Statin therapy is associated with a lower prevalence and incidence of atrial fibrillation (AF) in post-menopausal women with coronary artery disease (CAD), according to study findings, reported at the 2008 Heart Rhythm Society (HRS) meeting held in San Francisco last week.
There are a number of treatments to control AF and reduce the risk that it will cause serious health problems, but none are consistently successful and most have unfavorable side effects, unlike relatively low risk statins, according to the researchers from the University of California, San Francisco.
The natural history of AF, incidence of its complications and associated anti-coagulation management differ between women and men. Statin drugs are among the most promising non-antiarrhythmic agents to treat AF, presumably mediated by their effects on inflammation, but their effectiveness in women has not been specifically studied, according to the researchers.
“Women and men are affected by atrial fibrillation differently,” said lead author Cara Pellegrini, MD. “Since past studies have shown benefits of statin therapy in the male population, we wanted to take a closer look at the effectiveness of statin therapy in women with regard to the risk of developing AF.”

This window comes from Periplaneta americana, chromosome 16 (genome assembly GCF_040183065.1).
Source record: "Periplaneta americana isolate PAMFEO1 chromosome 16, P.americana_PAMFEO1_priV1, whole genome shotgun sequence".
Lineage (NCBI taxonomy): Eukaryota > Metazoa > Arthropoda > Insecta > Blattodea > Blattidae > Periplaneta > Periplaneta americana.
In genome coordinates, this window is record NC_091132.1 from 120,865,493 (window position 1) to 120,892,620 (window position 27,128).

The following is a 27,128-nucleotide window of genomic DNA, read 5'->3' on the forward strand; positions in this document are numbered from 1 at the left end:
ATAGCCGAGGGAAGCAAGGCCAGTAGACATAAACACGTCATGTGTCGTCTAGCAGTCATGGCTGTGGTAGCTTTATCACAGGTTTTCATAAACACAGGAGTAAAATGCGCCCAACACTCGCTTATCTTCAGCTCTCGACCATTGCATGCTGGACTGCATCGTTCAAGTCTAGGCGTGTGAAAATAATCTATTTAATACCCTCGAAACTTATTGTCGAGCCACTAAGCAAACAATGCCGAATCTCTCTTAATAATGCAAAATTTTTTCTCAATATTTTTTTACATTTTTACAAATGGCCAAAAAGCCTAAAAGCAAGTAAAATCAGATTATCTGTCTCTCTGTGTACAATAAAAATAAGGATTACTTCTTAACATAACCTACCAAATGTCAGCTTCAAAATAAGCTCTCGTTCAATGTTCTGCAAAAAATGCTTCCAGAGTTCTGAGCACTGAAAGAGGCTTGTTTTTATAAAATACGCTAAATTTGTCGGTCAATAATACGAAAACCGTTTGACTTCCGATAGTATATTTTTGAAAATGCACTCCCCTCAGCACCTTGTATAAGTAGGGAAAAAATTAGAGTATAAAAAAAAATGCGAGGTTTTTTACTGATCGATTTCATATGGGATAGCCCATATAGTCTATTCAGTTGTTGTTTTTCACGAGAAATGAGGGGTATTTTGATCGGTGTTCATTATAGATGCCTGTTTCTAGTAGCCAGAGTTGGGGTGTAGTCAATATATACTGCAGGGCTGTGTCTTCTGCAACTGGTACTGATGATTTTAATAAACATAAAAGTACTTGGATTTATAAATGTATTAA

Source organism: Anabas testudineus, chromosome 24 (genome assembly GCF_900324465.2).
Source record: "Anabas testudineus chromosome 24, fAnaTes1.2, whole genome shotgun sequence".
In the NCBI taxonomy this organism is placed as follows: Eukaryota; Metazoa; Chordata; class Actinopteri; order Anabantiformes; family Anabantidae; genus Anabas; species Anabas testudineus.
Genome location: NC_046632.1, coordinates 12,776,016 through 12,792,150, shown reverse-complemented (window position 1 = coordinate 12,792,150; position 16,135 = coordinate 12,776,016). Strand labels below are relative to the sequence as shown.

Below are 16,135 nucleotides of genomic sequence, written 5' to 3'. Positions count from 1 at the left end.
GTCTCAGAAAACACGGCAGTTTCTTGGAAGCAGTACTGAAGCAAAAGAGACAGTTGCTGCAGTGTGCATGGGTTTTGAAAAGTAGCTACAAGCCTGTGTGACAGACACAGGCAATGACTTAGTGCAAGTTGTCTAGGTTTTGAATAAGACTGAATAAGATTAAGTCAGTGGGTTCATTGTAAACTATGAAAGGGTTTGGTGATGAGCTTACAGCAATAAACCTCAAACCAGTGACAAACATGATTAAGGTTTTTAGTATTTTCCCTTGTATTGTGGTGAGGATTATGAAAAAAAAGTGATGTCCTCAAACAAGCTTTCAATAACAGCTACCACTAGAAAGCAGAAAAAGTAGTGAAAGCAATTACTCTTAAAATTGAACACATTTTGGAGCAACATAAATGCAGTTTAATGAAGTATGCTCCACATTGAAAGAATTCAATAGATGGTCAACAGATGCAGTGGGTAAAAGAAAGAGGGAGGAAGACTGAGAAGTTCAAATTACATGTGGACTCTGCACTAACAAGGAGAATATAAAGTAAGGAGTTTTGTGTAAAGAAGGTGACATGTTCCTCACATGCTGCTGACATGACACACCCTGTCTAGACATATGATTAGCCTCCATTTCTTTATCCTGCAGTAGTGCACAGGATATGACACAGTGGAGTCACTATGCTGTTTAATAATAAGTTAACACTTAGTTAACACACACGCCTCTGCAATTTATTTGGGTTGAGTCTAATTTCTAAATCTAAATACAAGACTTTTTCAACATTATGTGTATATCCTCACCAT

The study involved 2,673 post-menopausal women with prior CAD in the Heart and Estrogen-Progestin Replacement Study (HERS) to examine the association between statin use and the prevalence and incidence of AF. After an average follow-up of 4.1 years and adjusting for age, race and other risk factors, the prevalence of AF was 65 percent lower and the incidence of AF was 55 percent lower in patients using statin therapy.
Researchers concluded that statin therapy is associated with a lower prevalence and incidence of AF after adjustment for age and other risk factors in post-menopausal women with CAD.